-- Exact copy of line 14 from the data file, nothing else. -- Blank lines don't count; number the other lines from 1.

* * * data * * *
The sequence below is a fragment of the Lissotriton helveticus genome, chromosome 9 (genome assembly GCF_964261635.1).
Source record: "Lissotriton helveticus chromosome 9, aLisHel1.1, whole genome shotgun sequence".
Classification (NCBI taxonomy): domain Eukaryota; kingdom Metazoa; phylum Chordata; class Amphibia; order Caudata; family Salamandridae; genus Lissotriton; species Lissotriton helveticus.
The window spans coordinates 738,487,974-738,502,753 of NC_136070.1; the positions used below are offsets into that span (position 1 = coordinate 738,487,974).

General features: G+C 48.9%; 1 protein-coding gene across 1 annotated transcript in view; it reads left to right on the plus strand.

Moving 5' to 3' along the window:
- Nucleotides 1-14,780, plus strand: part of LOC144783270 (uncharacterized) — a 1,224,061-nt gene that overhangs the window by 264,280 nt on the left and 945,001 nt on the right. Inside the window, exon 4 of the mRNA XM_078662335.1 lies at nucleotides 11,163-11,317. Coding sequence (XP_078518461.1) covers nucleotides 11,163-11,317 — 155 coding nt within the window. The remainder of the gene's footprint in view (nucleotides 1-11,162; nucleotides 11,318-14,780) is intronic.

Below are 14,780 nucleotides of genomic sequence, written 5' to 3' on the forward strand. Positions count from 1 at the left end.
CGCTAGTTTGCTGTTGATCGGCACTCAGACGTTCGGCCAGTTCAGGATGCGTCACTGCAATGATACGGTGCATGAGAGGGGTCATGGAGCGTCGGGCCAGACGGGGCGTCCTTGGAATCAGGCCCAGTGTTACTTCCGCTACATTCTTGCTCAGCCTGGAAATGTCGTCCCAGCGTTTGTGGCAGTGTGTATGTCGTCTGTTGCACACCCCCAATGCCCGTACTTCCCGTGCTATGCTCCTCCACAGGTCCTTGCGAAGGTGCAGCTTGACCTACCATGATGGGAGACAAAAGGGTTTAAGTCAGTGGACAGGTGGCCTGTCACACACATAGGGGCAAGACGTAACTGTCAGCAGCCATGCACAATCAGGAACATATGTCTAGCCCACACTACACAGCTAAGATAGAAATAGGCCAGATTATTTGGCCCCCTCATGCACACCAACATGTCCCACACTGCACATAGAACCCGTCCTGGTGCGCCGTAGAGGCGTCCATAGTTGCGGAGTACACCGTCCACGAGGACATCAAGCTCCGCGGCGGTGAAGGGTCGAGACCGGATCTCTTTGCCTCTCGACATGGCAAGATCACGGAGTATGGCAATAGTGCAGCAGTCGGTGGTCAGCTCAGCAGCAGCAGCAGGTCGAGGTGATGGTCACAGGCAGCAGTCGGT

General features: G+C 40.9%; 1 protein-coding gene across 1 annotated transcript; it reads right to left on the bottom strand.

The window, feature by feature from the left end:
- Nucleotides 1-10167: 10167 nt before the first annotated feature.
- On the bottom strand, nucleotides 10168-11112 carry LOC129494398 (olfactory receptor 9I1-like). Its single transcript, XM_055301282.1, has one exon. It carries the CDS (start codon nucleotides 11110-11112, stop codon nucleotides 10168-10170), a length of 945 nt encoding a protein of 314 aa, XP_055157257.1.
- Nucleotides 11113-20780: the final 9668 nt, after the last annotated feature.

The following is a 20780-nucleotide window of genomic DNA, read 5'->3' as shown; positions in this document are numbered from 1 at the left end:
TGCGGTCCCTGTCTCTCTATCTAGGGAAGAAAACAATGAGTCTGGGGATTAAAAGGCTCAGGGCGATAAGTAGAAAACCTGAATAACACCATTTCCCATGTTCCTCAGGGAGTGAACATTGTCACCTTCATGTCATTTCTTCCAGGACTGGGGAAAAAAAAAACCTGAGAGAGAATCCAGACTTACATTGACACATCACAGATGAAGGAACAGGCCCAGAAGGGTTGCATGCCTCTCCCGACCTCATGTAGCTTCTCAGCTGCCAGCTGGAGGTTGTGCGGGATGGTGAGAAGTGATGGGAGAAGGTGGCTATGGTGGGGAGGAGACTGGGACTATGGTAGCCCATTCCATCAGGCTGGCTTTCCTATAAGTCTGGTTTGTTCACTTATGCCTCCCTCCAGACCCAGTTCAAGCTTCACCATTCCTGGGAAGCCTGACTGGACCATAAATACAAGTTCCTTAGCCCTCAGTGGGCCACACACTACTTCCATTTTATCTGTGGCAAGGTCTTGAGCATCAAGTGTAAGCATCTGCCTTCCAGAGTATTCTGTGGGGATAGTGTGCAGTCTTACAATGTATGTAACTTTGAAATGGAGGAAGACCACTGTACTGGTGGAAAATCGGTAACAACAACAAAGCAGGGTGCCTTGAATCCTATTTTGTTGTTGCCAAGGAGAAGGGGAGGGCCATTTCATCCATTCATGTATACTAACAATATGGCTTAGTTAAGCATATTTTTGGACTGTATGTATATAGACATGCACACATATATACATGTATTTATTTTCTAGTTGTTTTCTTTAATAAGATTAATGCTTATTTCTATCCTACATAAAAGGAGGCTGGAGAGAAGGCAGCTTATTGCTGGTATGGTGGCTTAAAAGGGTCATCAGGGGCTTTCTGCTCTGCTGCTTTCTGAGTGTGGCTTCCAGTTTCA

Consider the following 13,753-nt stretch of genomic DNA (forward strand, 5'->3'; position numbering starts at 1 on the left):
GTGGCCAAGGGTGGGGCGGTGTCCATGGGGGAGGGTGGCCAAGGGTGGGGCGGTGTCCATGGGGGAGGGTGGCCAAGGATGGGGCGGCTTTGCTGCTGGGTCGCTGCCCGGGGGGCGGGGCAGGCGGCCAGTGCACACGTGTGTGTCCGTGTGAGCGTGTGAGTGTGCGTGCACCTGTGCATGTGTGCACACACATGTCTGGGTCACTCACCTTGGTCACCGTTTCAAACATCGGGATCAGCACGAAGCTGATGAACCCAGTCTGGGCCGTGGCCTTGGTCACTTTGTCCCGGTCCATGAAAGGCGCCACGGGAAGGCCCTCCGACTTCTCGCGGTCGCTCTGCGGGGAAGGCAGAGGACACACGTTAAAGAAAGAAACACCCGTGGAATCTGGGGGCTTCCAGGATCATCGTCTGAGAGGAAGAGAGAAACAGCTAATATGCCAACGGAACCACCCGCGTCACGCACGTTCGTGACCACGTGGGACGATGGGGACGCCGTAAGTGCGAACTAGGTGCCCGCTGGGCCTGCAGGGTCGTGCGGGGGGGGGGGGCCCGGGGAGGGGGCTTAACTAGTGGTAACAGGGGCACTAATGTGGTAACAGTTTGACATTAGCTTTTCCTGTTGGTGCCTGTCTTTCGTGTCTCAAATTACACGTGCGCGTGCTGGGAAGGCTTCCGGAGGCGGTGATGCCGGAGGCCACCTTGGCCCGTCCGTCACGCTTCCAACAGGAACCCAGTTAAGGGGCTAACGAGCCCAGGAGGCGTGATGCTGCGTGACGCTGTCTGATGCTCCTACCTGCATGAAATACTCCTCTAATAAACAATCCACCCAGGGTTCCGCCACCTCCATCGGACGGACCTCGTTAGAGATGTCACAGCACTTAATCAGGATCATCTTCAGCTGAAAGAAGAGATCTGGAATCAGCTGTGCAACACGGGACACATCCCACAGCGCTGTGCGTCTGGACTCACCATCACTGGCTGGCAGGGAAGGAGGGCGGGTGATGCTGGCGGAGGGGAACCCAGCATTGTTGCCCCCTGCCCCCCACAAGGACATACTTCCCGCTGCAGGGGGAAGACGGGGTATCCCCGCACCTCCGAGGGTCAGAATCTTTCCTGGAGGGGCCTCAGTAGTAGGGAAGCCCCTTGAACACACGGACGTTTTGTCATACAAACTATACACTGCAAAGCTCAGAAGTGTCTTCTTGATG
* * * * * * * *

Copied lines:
- Nucleotides 11113-20780: the final 9668 nt, after the last annotated feature.